admin | Cryptinfo
Since I’m focused on investor protection, cryptocurrencies set off a lot of sirens. You can get easily get defrauded or ripped off.
But that doesn’t mean regulators aren’t warning about cryptos. There’s a lot you need to know to protect yourself.
There’s a “high risk of fraud” connected with cryptos, according to a recent study by the North American Securities Administrators Association (NASAA).
“The recent wild price fluctuations and speculation in cryptocurrency-related investments can easily tempt unsuspecting investors to rush into an investment they may not fully understand,” NASAA President Joseph Borg said.
“Cryptocurrencies and investments tied to them are high-risk products with an unproven track record and high price volatility. Combined with a high risk of fraud, investing in cryptocurrencies is not for the faint of heart.”
What do you need to know? Here are some red flags, as spotted by NASAA and other regulators:
Unlike an Initial Public Offering (IPO) when a company sells stocks in order to raise capital, an ICO sells `tokens’ in order to fund a project, usually related to the blockchain. The token likely has no value at the time of purchase.”
“Cryptocurrency is subject to minimal regulatory oversight, susceptible to cybersecurity breaches or hacks, and there may be no recourse should the cryptocurrency disappear…these accounts are not insured by the Federal Deposit Insurance Corporation (FDIC), which insures bank deposits up to $250,000.”
— They are incredibly volatile. “The high volatility of cryptocurrencyinvestments makes them unsuitable for most investors, especially those investing for long-term goals or retirement. Investors are highly reliant upon unregulated companies, including some that may lack appropriate internalcontrols and may be more susceptible to fraud and theft than regulated financial institutions.”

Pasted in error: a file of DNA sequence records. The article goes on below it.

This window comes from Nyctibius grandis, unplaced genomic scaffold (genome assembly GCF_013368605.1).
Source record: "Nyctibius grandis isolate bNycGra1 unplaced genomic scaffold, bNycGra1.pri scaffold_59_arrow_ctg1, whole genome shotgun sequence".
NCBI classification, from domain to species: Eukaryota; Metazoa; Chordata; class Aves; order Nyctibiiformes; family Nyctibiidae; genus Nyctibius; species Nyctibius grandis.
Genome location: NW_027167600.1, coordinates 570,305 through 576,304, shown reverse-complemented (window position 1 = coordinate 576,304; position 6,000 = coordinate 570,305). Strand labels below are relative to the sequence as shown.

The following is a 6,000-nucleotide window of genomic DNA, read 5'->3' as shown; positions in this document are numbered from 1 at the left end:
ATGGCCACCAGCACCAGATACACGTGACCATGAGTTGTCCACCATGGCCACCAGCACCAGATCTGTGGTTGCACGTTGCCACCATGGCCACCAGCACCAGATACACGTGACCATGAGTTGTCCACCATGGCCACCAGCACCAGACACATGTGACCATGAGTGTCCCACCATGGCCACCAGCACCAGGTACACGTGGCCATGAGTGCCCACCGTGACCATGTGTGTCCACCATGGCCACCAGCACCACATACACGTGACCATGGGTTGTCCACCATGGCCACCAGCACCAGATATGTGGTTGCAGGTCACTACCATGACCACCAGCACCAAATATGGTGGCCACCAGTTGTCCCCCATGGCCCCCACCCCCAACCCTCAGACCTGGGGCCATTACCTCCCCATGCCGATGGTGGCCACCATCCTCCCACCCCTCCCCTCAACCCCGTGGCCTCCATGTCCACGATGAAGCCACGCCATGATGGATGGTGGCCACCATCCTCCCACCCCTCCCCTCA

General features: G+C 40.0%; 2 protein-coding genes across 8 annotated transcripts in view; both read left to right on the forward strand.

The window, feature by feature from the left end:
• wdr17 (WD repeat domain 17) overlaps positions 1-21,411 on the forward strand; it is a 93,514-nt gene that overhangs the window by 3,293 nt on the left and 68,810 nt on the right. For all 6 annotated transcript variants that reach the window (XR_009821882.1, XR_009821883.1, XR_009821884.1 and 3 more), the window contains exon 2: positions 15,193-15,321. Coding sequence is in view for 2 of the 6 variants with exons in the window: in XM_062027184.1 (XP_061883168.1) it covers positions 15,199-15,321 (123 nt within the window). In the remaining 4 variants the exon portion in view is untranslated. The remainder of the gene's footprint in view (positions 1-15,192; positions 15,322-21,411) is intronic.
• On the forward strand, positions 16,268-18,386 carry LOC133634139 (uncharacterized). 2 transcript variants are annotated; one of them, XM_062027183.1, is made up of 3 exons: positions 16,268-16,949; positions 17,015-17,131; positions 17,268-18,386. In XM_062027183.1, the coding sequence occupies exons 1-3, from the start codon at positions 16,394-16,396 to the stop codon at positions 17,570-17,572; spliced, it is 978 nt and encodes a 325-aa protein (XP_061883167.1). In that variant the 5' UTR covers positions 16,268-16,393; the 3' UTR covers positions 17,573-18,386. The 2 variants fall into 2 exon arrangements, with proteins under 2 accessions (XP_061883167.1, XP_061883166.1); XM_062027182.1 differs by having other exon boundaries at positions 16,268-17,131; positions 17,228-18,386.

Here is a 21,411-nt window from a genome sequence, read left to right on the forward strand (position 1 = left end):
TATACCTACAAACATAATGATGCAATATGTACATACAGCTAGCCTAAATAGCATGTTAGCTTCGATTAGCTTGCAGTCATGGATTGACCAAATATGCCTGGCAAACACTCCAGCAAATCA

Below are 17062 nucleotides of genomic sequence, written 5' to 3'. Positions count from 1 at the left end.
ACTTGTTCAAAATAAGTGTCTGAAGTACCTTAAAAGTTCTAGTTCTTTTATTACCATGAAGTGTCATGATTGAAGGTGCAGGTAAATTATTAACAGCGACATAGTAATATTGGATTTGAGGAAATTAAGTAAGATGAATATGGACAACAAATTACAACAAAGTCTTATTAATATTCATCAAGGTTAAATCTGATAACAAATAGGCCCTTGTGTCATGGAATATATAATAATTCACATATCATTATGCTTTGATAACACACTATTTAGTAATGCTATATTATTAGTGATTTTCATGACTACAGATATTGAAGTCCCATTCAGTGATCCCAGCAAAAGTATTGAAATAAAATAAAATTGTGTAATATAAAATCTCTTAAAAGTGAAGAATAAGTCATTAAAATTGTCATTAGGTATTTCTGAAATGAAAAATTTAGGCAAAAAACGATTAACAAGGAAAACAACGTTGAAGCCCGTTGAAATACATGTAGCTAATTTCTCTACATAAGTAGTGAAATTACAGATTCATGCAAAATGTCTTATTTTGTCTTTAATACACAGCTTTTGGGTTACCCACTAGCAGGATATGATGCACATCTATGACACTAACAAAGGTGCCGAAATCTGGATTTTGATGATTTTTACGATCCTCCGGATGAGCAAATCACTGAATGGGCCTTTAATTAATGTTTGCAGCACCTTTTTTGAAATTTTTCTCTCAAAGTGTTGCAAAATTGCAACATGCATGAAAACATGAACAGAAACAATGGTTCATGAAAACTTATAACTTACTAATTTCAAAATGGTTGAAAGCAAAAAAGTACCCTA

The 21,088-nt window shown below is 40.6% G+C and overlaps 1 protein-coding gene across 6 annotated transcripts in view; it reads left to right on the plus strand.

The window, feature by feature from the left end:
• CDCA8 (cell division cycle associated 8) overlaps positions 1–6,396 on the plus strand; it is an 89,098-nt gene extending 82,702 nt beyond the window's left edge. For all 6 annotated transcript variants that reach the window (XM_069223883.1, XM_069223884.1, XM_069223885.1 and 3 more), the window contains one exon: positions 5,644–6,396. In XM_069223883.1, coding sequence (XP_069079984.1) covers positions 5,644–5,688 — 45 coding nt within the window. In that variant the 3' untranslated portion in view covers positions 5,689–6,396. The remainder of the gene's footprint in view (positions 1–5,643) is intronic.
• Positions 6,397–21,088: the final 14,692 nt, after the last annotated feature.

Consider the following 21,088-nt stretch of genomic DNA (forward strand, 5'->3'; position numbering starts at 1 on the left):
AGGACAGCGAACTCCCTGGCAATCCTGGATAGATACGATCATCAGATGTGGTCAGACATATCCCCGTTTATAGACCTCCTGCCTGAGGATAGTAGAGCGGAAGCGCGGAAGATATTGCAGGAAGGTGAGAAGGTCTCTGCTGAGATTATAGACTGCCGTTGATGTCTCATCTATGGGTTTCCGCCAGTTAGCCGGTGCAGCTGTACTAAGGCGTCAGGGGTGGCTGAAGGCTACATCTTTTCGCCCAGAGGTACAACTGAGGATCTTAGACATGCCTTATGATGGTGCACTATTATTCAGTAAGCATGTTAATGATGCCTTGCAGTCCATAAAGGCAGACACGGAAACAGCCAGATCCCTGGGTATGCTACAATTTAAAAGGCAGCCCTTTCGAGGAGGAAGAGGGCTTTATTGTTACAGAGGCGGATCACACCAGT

— Hackers are trying to steal cryptos 24/7. “Investors will have to rely upon the strength of their own computer security systems, as well as security systems provided by third parties, to protect purchased cryptocurrencies from theft.”
— Be cautious. In addition to NASAA, the U.S. Securities and Exchange Commission and Commodity Futures Trading Commission have issued warnings.
“The SEC also has not to date approved for listing and trading any exchange-traded products (such as ETFs) holding cryptocurrencies or other assets related to cryptocurrencies. If any person today tells you otherwise, be especially wary.”
As with any investment, if you’re pressured to buy or something seems too good to be true, stay away from it. Just because it’s new and online doesn’t mean it’s legitimate. There are no guarantees in this market.